One of Hitchcock's most frequent techniques was to have his characters get caught up in a web of confusion and chaos that is totally beyond their control. That concept works so very well because most people can readily identify with it. In Murder, Diana Baring is an actress who is caught standing over the corpse of a fellow actress. Even worse, she has amnesia and remembers nothing about the murder, or herself. Though she desperately tries to recall anything that can clear the fog from her mind, her amnesia is complete, as is the evidence against her. She is convicted of murder and sentenced to die. Only one person believes she is innocent, but can he prove it in time to save her?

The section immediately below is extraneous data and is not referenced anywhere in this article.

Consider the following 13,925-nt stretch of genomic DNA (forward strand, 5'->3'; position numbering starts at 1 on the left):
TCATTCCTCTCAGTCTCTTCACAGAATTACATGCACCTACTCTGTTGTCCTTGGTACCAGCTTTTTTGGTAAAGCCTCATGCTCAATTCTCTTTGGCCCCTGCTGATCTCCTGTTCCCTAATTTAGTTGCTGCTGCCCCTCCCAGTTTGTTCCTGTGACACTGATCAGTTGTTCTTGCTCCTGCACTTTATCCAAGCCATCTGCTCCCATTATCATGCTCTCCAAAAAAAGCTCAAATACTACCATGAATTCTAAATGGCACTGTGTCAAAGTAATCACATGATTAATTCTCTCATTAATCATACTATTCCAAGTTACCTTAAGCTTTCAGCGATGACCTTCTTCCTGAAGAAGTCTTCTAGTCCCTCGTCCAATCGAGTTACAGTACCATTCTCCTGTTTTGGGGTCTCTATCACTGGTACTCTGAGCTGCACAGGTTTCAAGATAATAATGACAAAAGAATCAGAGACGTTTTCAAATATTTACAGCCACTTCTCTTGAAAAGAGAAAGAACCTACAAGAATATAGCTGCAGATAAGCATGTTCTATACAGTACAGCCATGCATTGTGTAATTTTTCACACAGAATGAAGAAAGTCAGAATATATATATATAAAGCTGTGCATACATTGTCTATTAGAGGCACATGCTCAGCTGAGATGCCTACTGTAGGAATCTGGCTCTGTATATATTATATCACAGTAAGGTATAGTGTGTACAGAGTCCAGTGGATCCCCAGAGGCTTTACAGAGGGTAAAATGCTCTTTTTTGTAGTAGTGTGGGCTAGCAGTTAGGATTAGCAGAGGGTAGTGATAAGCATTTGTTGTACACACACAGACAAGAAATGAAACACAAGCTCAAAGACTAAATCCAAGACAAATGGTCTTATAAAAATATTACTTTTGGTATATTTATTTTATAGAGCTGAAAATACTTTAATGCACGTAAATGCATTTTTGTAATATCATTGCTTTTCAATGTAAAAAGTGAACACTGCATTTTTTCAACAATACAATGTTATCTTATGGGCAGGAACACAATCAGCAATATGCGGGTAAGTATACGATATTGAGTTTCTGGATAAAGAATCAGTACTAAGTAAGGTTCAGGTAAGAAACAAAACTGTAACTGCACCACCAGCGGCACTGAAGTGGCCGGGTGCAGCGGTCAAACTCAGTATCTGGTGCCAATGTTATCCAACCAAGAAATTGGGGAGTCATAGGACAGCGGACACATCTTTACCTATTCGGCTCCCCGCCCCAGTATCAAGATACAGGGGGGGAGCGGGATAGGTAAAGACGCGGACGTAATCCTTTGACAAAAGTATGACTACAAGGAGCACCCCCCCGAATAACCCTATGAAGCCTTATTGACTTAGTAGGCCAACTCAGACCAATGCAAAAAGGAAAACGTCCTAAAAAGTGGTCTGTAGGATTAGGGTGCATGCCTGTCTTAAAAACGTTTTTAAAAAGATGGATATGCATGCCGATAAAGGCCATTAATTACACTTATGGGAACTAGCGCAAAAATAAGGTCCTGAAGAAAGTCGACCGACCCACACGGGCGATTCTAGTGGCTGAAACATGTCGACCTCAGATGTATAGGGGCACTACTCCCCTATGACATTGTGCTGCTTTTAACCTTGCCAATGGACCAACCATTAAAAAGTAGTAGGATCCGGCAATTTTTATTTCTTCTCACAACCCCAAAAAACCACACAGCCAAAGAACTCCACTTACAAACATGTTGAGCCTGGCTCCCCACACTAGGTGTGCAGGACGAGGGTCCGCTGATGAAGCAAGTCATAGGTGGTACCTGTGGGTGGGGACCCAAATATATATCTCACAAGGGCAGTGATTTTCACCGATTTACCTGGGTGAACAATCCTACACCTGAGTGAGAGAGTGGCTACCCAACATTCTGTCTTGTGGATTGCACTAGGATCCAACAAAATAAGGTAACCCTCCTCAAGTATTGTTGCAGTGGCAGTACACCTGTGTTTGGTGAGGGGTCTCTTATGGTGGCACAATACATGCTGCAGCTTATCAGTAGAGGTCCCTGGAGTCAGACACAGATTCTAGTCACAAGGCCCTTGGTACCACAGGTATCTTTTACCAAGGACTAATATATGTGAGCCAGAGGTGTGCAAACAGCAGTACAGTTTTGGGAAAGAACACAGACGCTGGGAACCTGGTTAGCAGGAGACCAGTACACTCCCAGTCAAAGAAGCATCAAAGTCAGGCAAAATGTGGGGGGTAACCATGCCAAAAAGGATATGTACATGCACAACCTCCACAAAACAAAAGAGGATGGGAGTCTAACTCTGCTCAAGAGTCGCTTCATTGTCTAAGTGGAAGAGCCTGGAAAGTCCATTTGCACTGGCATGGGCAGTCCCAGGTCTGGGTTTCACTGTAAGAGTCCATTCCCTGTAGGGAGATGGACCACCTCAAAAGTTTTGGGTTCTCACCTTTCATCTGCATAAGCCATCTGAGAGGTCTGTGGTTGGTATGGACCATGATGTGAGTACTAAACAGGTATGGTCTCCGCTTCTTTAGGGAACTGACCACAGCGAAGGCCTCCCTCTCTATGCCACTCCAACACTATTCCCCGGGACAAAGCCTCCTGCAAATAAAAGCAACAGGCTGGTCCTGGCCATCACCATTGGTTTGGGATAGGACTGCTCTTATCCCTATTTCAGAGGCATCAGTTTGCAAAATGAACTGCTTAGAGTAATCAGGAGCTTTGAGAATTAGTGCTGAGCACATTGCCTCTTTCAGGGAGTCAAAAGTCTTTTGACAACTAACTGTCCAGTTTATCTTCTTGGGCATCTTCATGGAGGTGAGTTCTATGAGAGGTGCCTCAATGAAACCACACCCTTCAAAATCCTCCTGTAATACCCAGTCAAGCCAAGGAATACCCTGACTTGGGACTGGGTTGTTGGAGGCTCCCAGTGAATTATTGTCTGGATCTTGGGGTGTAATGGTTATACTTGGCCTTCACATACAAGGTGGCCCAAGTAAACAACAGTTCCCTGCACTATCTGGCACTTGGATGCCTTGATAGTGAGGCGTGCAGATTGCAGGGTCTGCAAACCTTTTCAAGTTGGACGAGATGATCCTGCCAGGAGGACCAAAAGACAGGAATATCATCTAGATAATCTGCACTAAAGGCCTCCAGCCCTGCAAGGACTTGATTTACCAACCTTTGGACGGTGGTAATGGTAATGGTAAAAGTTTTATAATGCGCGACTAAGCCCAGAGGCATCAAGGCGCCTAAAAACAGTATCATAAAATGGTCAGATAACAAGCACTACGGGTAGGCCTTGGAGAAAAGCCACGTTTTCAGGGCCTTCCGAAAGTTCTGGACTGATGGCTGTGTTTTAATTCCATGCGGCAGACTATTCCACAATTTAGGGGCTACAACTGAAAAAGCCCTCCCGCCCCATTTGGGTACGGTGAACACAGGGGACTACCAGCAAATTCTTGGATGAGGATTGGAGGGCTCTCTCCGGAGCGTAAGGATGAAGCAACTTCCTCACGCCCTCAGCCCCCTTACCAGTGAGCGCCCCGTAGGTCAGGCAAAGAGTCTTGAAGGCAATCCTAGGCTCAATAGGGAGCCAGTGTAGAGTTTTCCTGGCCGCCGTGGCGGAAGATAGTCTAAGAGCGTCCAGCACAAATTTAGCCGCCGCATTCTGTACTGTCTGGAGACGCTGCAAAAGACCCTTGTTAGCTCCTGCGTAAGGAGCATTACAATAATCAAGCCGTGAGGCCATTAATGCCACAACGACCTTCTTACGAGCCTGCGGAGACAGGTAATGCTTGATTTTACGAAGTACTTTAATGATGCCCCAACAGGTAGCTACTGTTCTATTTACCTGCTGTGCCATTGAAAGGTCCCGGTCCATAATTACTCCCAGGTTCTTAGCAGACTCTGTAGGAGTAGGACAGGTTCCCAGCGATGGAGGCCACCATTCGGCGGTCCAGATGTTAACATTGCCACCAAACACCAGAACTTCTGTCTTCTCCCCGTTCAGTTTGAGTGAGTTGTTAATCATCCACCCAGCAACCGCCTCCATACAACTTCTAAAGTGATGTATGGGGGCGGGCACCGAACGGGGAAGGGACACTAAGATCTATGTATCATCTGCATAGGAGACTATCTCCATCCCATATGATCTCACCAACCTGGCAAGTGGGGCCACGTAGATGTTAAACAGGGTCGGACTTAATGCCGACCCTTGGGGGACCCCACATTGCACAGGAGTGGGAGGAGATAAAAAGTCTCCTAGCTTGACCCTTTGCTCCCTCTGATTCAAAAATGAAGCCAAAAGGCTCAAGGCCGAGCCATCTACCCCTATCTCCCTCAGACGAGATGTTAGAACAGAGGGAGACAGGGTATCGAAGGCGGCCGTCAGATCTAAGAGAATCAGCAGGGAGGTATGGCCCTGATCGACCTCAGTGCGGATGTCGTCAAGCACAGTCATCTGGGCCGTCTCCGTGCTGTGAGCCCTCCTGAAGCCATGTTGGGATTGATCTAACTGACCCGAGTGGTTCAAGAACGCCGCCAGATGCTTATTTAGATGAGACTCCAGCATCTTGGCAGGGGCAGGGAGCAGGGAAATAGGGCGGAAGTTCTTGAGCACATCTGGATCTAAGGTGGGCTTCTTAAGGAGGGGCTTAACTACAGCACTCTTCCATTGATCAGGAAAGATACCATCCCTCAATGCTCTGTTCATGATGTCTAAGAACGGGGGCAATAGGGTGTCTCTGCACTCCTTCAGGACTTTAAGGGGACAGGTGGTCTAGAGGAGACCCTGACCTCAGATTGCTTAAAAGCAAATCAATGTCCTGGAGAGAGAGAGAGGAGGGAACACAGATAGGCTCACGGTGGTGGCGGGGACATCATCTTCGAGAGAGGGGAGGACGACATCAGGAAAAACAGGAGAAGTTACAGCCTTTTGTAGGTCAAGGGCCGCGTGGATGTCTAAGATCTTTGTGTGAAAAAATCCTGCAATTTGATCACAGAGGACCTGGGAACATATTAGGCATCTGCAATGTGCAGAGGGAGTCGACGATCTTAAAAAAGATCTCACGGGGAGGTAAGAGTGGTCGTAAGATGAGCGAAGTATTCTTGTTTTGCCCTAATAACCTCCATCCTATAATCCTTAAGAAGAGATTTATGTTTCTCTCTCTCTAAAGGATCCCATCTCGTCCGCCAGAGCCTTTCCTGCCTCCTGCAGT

In addition to many inventive cinematic techniques created by Hitchcock for Murder was the director's presentation of a character's thoughts on the soundtrack, the first time this had been done in a sound film. Hitchcock achieved this effect by improvising brilliantly: he had Marshall prerecord his lines on a wire tape recorder, and the director played the recording back while shooting a scene of the silent Marshall shaving. Behind the bathroom wall was hidden a live 35-piece orchestra playing the prelude to "Tristan and Isolde," the music supposedly coming from the radio.